Poltergeist (1982, Warner Bros., 4K Ultra HD + Blu-ray or digital, PG, 104 min.). The 1982 classic horror film, co-written by producer Steven Spielberg and directed by Tobe Hooper (2 “The Texas Chainsaw Massacre” films, “Lifeforce”), holds up very well after 40 years and is up there with “The Exorcist” as the best Warner Bros. horror films. Despite having seen the film several times before, its three jump scares still got me, and the Oscar-nominated visual effects by Richard Edlund, Michael Wood and Bruce Nicholson still amaze and delight. This is the film’s debut in the 4K Ultra HD format, with two of the three extras coming from its 2008 Blu-ray Digibook release.

Spielberg (“Jaws,” “Close Encounters of the Third Kind,” “Jurassic Park,” 4 “Indiana Jones” films), who wrote the story and co-wrote the screenplay with Michael Grais and Mark Victor, makes the setting an ordinary suburban tract development in which the look-alike homes are almost touching. The story centers around an ordinary family, with husband Steve Freeling (Craig T. Nelson, TV’s “Coach”), the leading home salesman, his wife Diane (JoBeth Williams, “The Big Chill” and this film’s sequel) and three children, namely Dana, 16 (Dominique Dunne, who was murdered the same year), Robbie, 8 (Oliver Robins of the sequel and “Airplane 2: The Sequel”) and Carol Anne, 5 (Heather O’Rourke of 2 “Poltergeist” sequels and TV’s “Happy Days”).

Steve battles with a neighbor because their remotes operate both TVs, setting up football vs. “Mr. Rogers’ Neighborhood.” Robbie climbs the tree outside his bedroom window – a really creepy dead-looking tree that appears to have faces on it.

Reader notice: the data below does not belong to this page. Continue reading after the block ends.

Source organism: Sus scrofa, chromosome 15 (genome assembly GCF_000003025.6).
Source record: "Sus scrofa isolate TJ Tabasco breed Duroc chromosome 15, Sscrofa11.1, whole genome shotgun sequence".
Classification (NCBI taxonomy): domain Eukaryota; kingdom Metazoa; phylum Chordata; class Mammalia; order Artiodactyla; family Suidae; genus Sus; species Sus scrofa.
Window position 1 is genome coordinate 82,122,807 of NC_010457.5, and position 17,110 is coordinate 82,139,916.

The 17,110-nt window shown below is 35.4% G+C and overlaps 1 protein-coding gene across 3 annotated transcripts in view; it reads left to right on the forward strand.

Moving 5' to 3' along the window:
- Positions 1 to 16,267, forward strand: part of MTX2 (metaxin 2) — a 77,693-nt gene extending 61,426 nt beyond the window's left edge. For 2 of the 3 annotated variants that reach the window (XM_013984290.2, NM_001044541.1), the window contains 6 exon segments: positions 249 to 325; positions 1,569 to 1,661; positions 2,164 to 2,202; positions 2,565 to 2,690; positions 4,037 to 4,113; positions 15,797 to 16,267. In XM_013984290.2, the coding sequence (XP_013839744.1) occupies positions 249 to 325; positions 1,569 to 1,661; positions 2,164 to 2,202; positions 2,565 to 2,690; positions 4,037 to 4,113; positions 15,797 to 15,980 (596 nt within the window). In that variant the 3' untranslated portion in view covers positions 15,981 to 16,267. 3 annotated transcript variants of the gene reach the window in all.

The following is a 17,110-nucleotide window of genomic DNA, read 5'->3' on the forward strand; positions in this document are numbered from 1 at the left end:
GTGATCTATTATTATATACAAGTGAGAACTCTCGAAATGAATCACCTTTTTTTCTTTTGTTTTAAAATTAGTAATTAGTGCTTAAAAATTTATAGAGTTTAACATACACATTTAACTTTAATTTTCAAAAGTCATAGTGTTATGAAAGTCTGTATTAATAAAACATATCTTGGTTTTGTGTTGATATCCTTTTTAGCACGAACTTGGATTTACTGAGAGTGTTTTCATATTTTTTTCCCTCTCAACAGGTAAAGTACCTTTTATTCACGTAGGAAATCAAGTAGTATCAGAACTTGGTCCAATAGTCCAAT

Everything is ordinary until it isn’t. The first sign is Carol Anne talking to the TV when it is just displaying static. Then, Diane notices the kitchen chairs rearranging themselves. Later, a storm brings a tornado, and the tree reaches inside the house to grab Robbie, while Carol Anne is sucked into her closet, not to be seen again.

This drives the Freelings to seek the help of a trio of parapsychologists, led by Dr. Lesh (Beatrice Straight). Lesh then brings in professional exorcist Tangina (Zelda Rubenstein, also of the 2 sequels) to attempt a rescue of Carol Anne.

For those who were not around in the 1980s, the film opens with the “National Anthem” played on the TV because, back when there were only three networks, that was how stations signed off for the night. The previously released special features include a “making-of” that shows some of the stunts being filmed (7:15) and a two-part look at the real world of poltergeists, including “Science of the Spirits” (15:30) and “Communing with the Dead” (15:31). The 4K version includes two improved audio options. The Blu-ray has been remastered as well. Grade: film 5 stars; extras 2.25 stars

Rating guide: 5 stars = classic; 4 stars = excellent; 3 stars = good; 2 stars = fair; dog = skip it